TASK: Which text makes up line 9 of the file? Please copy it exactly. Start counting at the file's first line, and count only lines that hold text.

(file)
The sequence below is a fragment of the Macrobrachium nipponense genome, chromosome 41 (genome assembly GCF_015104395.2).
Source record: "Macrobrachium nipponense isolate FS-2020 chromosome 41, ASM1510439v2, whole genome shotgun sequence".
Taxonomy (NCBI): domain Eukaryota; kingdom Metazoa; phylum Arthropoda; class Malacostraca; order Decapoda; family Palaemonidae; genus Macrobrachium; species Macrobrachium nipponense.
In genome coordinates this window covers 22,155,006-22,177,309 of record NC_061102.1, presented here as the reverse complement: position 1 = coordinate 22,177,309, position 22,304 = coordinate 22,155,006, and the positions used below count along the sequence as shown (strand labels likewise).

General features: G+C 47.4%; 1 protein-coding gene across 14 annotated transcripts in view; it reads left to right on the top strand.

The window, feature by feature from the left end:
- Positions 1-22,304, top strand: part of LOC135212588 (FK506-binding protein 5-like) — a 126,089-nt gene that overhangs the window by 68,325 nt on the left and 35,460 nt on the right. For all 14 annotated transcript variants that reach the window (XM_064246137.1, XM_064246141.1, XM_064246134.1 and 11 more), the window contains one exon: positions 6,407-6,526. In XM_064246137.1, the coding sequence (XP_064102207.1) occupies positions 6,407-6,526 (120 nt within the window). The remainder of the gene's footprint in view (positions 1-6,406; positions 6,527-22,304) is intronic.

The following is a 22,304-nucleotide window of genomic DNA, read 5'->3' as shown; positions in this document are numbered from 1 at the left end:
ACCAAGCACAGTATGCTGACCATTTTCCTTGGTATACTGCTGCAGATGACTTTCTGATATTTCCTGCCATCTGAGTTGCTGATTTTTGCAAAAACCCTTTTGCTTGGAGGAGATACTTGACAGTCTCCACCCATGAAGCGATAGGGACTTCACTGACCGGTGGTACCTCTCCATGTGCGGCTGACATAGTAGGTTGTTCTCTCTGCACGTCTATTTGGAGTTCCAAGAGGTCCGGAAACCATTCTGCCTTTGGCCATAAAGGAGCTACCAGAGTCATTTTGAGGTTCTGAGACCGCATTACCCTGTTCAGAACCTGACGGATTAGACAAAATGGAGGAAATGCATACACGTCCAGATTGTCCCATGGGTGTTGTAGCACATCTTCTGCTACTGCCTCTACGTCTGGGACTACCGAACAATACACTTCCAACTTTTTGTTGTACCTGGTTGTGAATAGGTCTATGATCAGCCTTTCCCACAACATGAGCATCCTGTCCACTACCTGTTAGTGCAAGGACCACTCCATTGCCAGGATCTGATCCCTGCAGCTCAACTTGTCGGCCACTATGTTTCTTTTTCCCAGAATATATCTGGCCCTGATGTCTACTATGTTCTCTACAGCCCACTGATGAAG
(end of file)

ACCAAGCACAGTATGCTGACCATTTTCCTTGGTATACTGCTGCAGATGACTTTCTGATATTTCCTGCCATCTGAGTTGCTGATTTTTGCAAAAACCCTTTTGCTTGGAGGAGATACTTGACAGTCTCCACCCATGAAGCGATAGGGACTTCACTGACCGGTGGTACCTCTCCATGTGCGGCTGACATAGTAGGTTGTTCTCTCTGCACGTCTATTTGGAGTTCCAAGAGGTCCGGAAACCATTCTGCCTTTGGCCATAAAGGAGCTACCAGAGTCATTTTGAGGTTCTGAGACCGCATTACCCTGTTCAGAACCTGACGGATTAGACAAAATGGAGGAAATGCATACACGTCCAGATTGTCCCATGGGTGTTGTAGCACATCTTCTGCTACTGCCTCTACGTCTGGGACTACCGAACAATACACTTCCAACTTTTTGTTGTACCTGGTTGTGAATAGGTCTATGATCAGCCTTTCCCACAACATGAGCATCCTGTCCACTACCTGTTAGTGCAAGGACCACTCCATTGCCAGGATCTGATCCCTGCAGCTCAACTTGTCGGCCACTATGTTTCTTTTTCCCAGAATATATCTGGCCCTGATGTCTACTATGTTCTCTACAGCCCACTGATGAAG